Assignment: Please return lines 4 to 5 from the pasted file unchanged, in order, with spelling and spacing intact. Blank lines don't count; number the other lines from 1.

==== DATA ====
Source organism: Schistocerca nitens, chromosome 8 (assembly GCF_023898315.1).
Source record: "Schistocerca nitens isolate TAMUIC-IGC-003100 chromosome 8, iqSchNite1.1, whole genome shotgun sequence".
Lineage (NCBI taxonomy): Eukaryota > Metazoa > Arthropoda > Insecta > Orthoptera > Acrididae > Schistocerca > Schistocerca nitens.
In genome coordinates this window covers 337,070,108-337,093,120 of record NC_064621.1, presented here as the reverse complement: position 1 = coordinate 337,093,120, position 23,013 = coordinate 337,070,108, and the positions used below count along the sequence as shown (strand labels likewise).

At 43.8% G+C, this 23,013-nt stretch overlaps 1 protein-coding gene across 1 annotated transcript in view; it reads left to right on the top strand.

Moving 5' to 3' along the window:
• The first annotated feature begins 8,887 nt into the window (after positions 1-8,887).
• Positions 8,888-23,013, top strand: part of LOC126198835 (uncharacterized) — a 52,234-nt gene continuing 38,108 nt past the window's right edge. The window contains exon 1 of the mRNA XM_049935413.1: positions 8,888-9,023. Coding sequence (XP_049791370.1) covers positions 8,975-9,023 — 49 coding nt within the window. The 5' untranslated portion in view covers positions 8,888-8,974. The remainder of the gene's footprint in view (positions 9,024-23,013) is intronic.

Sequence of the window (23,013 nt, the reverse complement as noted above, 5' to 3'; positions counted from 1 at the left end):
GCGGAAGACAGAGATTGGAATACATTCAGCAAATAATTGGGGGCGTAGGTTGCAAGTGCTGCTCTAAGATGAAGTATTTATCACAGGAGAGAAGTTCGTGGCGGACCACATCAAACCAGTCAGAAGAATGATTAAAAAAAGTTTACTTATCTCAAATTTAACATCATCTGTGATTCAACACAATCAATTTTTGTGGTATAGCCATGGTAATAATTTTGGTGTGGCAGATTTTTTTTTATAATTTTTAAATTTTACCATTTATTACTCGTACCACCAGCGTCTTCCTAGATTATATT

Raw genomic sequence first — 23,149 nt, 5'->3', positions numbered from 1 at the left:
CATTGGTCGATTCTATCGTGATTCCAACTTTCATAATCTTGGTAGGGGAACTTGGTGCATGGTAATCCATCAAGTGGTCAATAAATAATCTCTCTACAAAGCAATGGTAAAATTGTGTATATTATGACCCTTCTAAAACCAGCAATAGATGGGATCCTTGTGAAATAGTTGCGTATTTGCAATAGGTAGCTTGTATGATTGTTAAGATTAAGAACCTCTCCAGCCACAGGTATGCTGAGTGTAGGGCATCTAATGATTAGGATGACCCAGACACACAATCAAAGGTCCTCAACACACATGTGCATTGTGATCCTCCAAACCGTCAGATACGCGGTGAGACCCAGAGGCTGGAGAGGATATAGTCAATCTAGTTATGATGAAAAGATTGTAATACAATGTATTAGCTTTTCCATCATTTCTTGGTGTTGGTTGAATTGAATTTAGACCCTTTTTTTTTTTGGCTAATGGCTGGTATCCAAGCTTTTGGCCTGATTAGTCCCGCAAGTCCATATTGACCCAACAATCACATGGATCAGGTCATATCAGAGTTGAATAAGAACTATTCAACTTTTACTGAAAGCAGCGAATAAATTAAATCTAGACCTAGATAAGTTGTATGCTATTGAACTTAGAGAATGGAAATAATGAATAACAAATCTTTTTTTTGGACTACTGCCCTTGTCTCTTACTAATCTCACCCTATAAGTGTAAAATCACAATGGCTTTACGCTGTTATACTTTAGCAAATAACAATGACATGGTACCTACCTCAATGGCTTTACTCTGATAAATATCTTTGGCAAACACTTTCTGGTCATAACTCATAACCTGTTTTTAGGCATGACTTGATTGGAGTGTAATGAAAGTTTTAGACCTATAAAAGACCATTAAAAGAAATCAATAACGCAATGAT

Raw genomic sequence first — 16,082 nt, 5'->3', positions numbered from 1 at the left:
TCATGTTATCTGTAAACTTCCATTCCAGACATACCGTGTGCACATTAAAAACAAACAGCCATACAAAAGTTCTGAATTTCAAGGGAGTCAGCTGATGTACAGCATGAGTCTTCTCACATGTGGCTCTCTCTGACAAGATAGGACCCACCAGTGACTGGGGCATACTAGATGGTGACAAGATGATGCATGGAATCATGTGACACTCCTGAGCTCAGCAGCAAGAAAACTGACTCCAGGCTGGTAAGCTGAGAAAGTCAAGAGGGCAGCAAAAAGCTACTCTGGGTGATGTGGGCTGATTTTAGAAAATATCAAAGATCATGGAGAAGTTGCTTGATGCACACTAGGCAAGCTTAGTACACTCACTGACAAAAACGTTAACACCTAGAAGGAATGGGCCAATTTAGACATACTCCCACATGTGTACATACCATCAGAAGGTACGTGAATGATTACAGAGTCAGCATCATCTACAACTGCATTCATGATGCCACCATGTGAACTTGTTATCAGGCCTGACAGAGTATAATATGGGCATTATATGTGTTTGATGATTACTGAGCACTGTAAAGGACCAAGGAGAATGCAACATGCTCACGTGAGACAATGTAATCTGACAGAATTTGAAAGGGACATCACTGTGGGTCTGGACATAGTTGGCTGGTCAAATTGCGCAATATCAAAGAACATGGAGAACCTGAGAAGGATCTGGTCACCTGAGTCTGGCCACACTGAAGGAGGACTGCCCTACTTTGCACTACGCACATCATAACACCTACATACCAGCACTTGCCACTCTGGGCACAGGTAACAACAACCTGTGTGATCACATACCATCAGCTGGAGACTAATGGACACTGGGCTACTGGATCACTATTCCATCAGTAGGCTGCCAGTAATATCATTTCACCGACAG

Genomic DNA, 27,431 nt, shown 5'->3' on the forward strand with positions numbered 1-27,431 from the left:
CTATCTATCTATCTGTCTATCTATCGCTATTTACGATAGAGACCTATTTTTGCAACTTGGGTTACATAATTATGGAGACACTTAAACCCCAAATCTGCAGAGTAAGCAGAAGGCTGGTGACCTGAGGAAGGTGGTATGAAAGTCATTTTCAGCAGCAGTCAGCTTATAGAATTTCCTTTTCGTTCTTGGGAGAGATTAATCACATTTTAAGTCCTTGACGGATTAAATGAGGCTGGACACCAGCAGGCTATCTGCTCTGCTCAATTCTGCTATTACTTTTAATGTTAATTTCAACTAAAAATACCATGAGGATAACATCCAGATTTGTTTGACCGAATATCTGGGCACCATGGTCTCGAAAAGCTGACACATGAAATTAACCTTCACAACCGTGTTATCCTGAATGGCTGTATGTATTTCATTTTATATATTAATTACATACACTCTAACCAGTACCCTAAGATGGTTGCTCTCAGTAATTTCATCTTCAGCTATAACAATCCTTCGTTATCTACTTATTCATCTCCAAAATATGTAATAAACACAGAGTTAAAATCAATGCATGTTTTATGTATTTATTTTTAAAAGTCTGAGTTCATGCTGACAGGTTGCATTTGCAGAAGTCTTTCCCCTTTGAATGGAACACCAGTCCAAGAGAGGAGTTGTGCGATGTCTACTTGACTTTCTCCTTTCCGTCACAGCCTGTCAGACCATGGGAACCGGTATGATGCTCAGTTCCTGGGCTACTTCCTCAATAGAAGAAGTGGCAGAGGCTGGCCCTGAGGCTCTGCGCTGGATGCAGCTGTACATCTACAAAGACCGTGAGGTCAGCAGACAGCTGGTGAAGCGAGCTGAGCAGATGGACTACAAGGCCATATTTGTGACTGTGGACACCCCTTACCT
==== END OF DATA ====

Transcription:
In genome coordinates this window covers 337,070,108-337,093,120 of record NC_064621.1, presented here as the reverse complement: position 1 = coordinate 337,093,120, position 23,013 = coordinate 337,070,108, and the positions used below count along the sequence as shown (strand labels likewise).

At 43.8% G+C, this 23,013-nt stretch overlaps 1 protein-coding gene across 1 annotated transcript in view; it reads left to right on the top strand.